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More attention to professional activists seeking attention



For another recent report of the observations addressed in the article below, see

For earlier Forum attention to investor and corporate interests in these reported developments, see the section "Current conditions supporting professional activism" and related observations in the January 5, 2015 Forum Report: Conclusions of Program for Fair Investor Access, Responding to Activism, from the Forum's public program with The Conference Board Task Force on Corporate/Investor Engagement.



Source: Bloomberg, February 7, 2023, commentary





Activists Return to Big Attacks With $400 Billion Chase List

Agitators such as Nelson Peltz and Elliott Management are going after noteworthy names now that stock prices are down.

Illustration: Michael Kennedy for Bloomberg Businessweek


By Ed Hammond

February 7, 2023 at 6:00 AM EST

At the start of January, Nelson Peltz returned from doing whatever billionaires do over the holidays and told Walt Disney Co. it stunk. That’s not verbatim. But when someone says you have “prominent cracks in the flywheel,” what else can it mean?

Activist hedge funds make their money by seeking out just such cracks. Their playbook, of which Peltz is a famed exponent, says that companies (read: share prices) can be improved (read: share prices can go higher.)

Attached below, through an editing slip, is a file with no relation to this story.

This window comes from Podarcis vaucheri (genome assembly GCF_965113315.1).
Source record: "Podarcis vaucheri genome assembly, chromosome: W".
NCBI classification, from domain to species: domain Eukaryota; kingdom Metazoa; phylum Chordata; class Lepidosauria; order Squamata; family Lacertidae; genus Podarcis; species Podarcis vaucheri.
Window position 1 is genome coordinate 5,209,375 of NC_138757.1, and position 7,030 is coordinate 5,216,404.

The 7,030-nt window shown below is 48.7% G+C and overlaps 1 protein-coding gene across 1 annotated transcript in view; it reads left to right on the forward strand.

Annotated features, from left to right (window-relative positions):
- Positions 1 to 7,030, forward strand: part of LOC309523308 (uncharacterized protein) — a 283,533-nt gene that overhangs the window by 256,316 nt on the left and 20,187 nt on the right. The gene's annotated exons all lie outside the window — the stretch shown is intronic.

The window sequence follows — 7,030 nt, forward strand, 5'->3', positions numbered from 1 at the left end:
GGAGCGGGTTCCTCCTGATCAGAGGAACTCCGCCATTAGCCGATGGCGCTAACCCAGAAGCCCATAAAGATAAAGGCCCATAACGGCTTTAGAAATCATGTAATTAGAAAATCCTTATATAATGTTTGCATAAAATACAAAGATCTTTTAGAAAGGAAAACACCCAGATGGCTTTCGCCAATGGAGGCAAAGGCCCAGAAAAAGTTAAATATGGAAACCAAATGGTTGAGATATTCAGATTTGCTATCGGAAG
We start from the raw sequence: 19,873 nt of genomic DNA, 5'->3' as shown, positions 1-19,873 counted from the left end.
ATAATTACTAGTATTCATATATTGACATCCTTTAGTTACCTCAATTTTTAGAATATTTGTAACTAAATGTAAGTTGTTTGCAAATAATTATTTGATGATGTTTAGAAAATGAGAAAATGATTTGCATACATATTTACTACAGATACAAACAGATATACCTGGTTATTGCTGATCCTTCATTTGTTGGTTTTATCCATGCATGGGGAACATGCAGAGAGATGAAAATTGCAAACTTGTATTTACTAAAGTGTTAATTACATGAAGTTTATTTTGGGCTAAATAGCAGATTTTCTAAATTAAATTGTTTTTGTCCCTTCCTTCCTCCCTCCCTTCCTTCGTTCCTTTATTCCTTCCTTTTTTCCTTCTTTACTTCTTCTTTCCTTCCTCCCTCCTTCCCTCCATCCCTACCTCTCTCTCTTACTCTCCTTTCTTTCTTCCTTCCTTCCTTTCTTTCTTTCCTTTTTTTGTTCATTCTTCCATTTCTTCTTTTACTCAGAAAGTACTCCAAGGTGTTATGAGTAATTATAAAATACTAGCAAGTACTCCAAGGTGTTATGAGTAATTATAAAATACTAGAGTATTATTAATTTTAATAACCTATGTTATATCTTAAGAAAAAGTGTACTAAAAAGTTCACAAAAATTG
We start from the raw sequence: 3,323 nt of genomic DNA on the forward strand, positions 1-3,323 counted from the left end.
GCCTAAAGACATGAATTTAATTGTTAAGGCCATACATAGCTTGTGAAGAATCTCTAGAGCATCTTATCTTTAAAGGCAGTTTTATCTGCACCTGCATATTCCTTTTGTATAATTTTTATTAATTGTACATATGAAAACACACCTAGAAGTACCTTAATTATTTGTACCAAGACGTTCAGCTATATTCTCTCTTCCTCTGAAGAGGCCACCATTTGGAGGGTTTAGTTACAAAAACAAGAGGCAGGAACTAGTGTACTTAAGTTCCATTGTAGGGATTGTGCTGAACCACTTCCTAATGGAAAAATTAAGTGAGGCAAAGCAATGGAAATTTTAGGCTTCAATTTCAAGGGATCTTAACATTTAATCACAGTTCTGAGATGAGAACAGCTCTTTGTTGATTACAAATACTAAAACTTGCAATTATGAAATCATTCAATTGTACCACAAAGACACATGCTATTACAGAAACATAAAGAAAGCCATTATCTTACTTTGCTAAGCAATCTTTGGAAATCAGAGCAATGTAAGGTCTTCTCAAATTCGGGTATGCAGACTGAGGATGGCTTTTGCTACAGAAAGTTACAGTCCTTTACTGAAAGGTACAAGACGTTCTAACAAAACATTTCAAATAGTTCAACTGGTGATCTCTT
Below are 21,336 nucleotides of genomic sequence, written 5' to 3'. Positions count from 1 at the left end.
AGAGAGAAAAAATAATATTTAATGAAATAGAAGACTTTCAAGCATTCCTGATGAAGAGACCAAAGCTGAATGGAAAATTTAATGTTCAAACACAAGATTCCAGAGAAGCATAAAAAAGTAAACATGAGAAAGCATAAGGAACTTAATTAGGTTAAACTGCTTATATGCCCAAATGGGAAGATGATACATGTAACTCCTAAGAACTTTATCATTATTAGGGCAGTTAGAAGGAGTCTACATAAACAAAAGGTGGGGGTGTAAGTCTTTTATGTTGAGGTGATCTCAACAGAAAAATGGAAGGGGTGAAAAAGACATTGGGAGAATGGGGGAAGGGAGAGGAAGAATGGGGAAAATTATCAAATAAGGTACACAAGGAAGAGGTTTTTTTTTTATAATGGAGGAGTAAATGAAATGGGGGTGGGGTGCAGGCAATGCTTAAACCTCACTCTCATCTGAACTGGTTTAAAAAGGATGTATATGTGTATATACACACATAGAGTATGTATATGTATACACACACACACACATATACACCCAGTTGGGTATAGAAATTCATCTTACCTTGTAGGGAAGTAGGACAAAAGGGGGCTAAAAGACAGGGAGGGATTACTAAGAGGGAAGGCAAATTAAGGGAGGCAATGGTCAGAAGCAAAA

The whole process—storied corporations being picked apart by belligerent, publicity-hungry rich guys—can be the stuff of high drama, yet for the past few years it hasn’t been. The stock market was rising so high that activists struggled to find juicy targets among big names. Instead they went after smaller, weaker, more boring companies.

Peltz Photographer: Calla Kessler/Bloomberg

Barely a month into 2023, things look quite different. Hours after Peltz threw shade at DisneyBayer AG, the German conglomerate behind everything from aspirin to weedkiller, found itself under attack from Jeff Ubben, the activist-turned-constructivist-turned-occasional-dissident- shareholder.

A few days later, Elliott Management Corp. announced that it held a stake in tech giant Salesforce Inc. (Ubben showed up there, too.) By the end of that week a third investor, ValueAct Capital, had entered the fray and, in addition to disclosing a stake, achieved something the others had not: winning a seat on Salesforce’s board for Mason Morfit, its chief executive officer. Together, Disney, Bayer and Salesforce have market valuations totaling more than $400 billion, and broad brand recognition that’s guaranteed to grab headlines. 

Big activism is back. Why? Rule changes and a fatigue with bad corporate governance play important roles, but as with so many things, it starts with money and good timing.